Nine out of ten children born with CF are born into families with no known family history of the condition. To have a child with CF, both parents must be a carrier of the gene change that causes CF.
CF carrier screening services are available to help you and your partner find out whether you are among the one million Australians who carry the CF gene change.
If both parents are carriers of the CF gene change, then with each pregnancy there is a 25% risk of that child having CF. Being a CF carrier does not mean you have CF and carriers usually display no symptoms of CF.
What is CF carrier screening?
CF carrier screening is a genetic test that will help to identify if you have changes to the CF gene.
The test involves providing a blood or saliva sample and requires a referral from your GP, obstetrician or gynaecologist. There are around 2,000 gene changes that cause CF and a typical CF screening will identify the most common CF gene changes in Australia. However, there is still a small risk that you may be a carrier of a rare CF gene change.
If you have a family history of CF, it is important to tell your GP, obstetrician or gynaecologist before providing your sample for screening. This will ensure that you are being tested for the most common CF gene changes as well as the specific gene change relevant to your family.
For people with a close relative who has CF (first cousins once-removed or closer), the cost of the test may be covered by Medicare. Speak to your doctor to check your eligibility for the rebate. If you have no family history of CF, you can pay for the test yourself (expect to pay at least $150).
CF carrier screening is only available to those 18 years and over and is the only way to find out if you are a carrier of the CF gene change. The test can be ordered prior to pregnancy or early in a pregnancy.
For more information on genetic testing visit Victorian Clinical Genetics Services.
Could you be a carrier?
An estimated 1 in 25 Australians carry the gene changes that can cause CF, and most people are unaware if they are a carrier.
Making the decision to know your CF carrier status through genetic testing is a choice only you can make. Knowing whether you are a carrier can help inform you of all of your reproductive options.
The earlier you make a decision about knowing your CF carrier status the more options you will have. You can discuss your CF carrier screening options with your GP, obstetrician or a genetic counsellor.
Is it better to know my CF carrier status?
Everyone’s reason for wanting or not wanting to know their CF carrier status will be different. What is important is that you feel you have made an informed choice that suits your particular situation and needs.
However, the more open people are about the existence of CF in the family and the availability of testing like CF carrier screening, the more informed people can be when they make their own choices about finding out their CF carrier status when they are ready.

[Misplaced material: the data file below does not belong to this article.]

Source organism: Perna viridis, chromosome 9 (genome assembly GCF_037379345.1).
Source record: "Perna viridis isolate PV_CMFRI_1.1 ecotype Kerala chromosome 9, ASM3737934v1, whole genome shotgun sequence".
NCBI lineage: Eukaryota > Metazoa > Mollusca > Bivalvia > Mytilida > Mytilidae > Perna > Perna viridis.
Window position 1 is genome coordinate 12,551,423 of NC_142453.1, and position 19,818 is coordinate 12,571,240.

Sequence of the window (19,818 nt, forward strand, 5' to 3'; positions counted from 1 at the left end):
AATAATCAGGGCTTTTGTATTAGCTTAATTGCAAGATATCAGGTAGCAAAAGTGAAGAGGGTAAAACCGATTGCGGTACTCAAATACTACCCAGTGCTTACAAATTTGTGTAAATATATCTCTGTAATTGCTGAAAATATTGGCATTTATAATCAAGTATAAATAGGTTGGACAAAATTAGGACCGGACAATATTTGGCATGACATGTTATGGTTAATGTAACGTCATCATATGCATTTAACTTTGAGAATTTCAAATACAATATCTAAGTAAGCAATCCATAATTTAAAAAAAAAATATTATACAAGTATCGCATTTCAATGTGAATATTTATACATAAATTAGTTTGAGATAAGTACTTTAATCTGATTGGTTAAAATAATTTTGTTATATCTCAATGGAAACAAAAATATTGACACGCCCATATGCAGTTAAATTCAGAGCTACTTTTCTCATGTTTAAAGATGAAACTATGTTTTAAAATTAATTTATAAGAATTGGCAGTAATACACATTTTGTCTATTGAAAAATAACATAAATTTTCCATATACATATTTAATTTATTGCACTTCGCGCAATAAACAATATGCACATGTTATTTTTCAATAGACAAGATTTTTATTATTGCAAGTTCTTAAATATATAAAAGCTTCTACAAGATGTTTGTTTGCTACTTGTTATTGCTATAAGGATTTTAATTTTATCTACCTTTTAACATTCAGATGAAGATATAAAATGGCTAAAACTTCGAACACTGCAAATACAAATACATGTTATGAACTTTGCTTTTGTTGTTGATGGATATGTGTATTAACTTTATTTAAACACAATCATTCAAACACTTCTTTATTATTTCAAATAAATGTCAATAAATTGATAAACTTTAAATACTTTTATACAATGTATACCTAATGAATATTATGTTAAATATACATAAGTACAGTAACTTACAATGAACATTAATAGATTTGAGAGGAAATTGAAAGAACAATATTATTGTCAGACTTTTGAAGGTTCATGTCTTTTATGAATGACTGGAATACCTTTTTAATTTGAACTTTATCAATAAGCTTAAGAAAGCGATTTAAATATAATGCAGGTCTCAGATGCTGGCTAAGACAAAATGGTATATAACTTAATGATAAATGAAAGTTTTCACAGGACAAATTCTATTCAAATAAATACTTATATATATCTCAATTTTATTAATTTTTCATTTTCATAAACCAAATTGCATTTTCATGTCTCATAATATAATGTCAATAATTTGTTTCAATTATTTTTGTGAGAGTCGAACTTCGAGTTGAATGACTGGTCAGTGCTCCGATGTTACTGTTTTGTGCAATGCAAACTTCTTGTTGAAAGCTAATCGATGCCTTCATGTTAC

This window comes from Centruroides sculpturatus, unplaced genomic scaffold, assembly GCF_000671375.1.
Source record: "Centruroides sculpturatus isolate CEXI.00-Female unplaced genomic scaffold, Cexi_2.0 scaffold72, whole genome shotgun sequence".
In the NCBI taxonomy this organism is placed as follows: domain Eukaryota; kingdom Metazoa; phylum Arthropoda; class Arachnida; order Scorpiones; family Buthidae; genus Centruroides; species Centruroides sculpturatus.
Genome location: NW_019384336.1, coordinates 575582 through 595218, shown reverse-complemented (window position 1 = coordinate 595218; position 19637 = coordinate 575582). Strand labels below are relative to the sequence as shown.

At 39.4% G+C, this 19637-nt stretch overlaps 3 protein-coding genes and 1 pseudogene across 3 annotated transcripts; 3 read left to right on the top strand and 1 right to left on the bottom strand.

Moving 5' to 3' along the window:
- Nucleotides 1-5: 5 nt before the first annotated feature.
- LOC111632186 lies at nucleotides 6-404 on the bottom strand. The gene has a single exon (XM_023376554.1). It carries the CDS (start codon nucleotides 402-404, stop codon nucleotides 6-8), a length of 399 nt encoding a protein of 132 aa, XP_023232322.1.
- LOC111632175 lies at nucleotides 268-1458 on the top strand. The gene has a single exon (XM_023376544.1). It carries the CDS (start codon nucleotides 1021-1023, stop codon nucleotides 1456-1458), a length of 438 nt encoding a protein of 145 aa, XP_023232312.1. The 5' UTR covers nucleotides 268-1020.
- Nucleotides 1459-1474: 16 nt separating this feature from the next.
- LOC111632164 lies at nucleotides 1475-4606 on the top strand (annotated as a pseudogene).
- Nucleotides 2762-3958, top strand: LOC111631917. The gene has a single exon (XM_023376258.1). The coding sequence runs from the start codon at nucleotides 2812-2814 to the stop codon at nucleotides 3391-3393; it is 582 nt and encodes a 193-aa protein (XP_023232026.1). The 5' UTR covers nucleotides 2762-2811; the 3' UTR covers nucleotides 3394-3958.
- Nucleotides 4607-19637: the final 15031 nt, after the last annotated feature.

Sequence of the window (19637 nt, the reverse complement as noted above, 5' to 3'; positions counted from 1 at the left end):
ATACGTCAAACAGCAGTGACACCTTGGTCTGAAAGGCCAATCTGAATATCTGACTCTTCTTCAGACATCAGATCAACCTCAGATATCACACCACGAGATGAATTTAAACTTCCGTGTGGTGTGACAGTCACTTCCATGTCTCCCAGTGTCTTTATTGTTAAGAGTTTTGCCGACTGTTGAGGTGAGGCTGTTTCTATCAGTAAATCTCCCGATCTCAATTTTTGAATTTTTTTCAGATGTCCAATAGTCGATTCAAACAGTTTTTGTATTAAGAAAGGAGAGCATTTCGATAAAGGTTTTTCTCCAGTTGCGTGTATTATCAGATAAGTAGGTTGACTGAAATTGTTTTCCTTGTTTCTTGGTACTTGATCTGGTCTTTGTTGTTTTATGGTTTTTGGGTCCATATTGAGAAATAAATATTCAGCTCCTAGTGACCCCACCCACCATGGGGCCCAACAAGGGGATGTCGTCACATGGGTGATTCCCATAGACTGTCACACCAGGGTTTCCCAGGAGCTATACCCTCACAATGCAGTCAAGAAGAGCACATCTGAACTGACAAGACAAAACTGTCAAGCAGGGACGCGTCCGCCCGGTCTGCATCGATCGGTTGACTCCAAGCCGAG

CF Community Care supports individuals having an opportunity to make informed life and reproductive choices as a result of CF carrier screening.
Some parents are interested in finding out the carrier status of their children who do not have CF. The Human Genetics Society of Australasia guidelines on genetic counselling recommend that minors should only have carrier testing when the results will inform their health management in the immediate future.
Newborn screening (heel prick test) and CF carrier screening are different. Newborn screening will generally not identify a child’s CF carrier status.
Should you talk to a genetic counsellor?
Genetic counsellors are accredited health professionals who can talk about your family history, explain your test options, and discuss what your test results mean to help you and your family make informed decisions.
Some genetic testing services, such as Victorian Clinical Genetics Services, offer free genetic counselling if you are considering taking a carrier screening test. Genetic counselling can be done by appointment in a clinic or by phone.
If you decide to be tested
Visit your healthcare provider – Let your healthcare provider (such as your family doctor or obstetrician) know that you wish to have genetic carrier screening. Your healthcare provider will need to complete a referral to a service that does CF carrier screening. You can order a saliva sample kit online that can be mailed to you.
Contact a screening service – Services such as Victorian Clinical Genetics Services will organise a saliva sample kit to be mailed to you or recommend a pathology service who can do the test.
Take the test – It is recommended that the female partner is tested first. If you have a family history of CF, Medicare and private health insurance may subsidise the cost of carrier screening.
Visit your healthcare provider to get your results – Typically your results will be communicated to your healthcare provider within 2-4 weeks. They will inform you if you carry the CF gene change.
If the test shows you are a carrier – We recommend that you discuss your result with a genetic counsellor. Some carrier screening services provide genetic counselling as part of their service. Depending on your result, your healthcare provider or a genetic counsellor will discuss carrier testing for your partner also. If the results show that you and your partner are both carriers of CF, a genetic counsellor can help you to consider your options.
Carrier screening resources